After college, Johnson began teaching in elementary and high schools in Virginia and West Virginia. In 1953, she joined Langley Research Center (LaRC) as a research mathematician for the National Advisory Committee for Aeronautics (NACA). Johnson was assigned to the all-male flight research division. Her knowledge made her invaluable to her superiors and her assertiveness won her a spot in previously all-male meetings. NACA became the National Aeronautics and Space Administration (NASA) in 1958. Upon leaving The Flight Mechanics Branch, Johnson went on to join the Spacecraft Controls Branch where she calculated the flight trajectory for Alan Shepard, the first American to go into space in 1959. Johnson also verified the mathematics behind John Glenn’s orbit around the Earth in 1962 and calculated the flight trajectory for Apollo 11’s flight to the moon in 1969. She retired from NASA in 1986.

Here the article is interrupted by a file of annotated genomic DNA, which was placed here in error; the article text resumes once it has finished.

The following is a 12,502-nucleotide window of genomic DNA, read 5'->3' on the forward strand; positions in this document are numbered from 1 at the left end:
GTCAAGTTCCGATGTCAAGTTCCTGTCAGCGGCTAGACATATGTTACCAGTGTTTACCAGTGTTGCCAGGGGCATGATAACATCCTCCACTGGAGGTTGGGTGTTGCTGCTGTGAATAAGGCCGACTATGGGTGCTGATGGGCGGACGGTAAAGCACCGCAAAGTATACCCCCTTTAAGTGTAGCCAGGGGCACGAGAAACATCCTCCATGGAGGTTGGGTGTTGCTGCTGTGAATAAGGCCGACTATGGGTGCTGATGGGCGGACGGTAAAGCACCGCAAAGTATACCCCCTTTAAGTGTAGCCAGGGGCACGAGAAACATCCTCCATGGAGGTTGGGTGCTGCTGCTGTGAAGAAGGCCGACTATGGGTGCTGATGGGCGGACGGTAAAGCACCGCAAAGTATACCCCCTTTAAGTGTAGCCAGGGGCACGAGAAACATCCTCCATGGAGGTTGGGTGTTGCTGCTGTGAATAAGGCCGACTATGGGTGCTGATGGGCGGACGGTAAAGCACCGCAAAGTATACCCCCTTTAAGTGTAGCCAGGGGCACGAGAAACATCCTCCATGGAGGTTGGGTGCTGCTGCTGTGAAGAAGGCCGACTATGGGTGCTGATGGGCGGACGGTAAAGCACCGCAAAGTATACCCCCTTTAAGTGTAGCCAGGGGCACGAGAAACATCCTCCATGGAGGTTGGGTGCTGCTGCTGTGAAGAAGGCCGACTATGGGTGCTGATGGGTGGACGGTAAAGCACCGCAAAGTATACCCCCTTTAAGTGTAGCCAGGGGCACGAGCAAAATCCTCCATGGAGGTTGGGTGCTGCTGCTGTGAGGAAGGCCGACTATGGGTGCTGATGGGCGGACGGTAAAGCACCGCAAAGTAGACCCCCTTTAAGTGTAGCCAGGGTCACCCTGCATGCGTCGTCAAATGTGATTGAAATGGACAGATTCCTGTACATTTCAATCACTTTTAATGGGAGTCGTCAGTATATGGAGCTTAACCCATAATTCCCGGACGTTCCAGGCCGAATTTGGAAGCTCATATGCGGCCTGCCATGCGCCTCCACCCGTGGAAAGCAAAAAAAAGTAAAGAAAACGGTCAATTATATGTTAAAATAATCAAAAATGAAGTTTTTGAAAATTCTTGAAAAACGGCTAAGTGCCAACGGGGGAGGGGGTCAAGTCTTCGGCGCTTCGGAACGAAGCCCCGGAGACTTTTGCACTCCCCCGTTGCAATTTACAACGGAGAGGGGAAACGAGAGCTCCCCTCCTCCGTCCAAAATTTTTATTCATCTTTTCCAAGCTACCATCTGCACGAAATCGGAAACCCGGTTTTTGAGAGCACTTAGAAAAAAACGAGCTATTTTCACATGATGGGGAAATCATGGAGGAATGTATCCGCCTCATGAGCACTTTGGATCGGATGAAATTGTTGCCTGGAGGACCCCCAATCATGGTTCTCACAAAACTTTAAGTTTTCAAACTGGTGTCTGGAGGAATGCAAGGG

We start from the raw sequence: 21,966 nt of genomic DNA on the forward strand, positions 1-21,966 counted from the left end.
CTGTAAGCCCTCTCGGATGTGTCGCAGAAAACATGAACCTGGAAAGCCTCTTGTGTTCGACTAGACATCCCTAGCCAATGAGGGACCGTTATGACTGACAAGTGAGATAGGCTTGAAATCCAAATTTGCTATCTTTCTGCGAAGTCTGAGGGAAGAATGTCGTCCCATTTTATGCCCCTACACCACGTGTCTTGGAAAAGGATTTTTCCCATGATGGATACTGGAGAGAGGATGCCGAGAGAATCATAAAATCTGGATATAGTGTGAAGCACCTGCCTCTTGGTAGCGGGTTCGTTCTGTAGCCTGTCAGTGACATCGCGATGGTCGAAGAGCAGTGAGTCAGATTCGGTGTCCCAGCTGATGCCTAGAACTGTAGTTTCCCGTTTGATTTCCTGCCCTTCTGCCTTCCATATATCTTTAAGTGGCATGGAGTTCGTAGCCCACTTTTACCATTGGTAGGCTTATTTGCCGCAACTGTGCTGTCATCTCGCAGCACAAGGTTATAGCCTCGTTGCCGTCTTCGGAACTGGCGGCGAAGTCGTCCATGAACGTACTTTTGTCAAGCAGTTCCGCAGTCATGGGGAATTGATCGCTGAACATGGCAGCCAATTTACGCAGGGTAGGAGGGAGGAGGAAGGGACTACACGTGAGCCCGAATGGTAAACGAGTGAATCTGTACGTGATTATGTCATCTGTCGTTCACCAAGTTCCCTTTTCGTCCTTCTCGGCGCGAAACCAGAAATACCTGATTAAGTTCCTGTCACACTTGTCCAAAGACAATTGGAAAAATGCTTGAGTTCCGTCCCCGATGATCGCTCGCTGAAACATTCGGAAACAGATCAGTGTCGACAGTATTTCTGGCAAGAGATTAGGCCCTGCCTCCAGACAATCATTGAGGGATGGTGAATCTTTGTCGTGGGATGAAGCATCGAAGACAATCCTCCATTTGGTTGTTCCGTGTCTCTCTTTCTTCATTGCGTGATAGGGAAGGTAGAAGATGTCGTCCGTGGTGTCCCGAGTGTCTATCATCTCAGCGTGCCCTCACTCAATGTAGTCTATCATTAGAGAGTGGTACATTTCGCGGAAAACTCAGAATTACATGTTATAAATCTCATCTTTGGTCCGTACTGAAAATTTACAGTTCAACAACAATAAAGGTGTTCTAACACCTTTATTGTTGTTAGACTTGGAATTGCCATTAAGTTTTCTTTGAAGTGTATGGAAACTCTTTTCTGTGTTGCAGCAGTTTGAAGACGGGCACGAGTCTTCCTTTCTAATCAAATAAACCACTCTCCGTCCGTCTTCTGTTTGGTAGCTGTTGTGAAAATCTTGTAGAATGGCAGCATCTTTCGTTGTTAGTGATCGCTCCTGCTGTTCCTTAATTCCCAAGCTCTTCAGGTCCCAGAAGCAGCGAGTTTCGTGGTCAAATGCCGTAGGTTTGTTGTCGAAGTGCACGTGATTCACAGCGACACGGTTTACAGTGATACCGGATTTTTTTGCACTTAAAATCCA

Johnson has been the recipient of NASA’s Lunar Spacecraft and Operation’s Group Achievement Award and NASA’s Apollo Group Achievement Award. She received the NASA Langely Research Center Special Achievement Award in 1971, 1980, 1984, 1985 and 1986. Johnson has co-authored twenty-six scientific papers and has a historically unique listing as a female co-author in a peer-reviewed NASA report. She also received an Honorary Doctor of Laws from the State University of New York in Farmingdale in 1998 and in 1999, was named Outstanding Alumnus of the Year by West Virginia State College. In 2006, Johnson was awarded an honorary Doctor of Science from Capitol College of Laurel, Maryland. Johnson lives with her husband Lt. Colonel James A. Johnson in Hampton, Virginia and has three daughters Constance, Joylette and Kathy.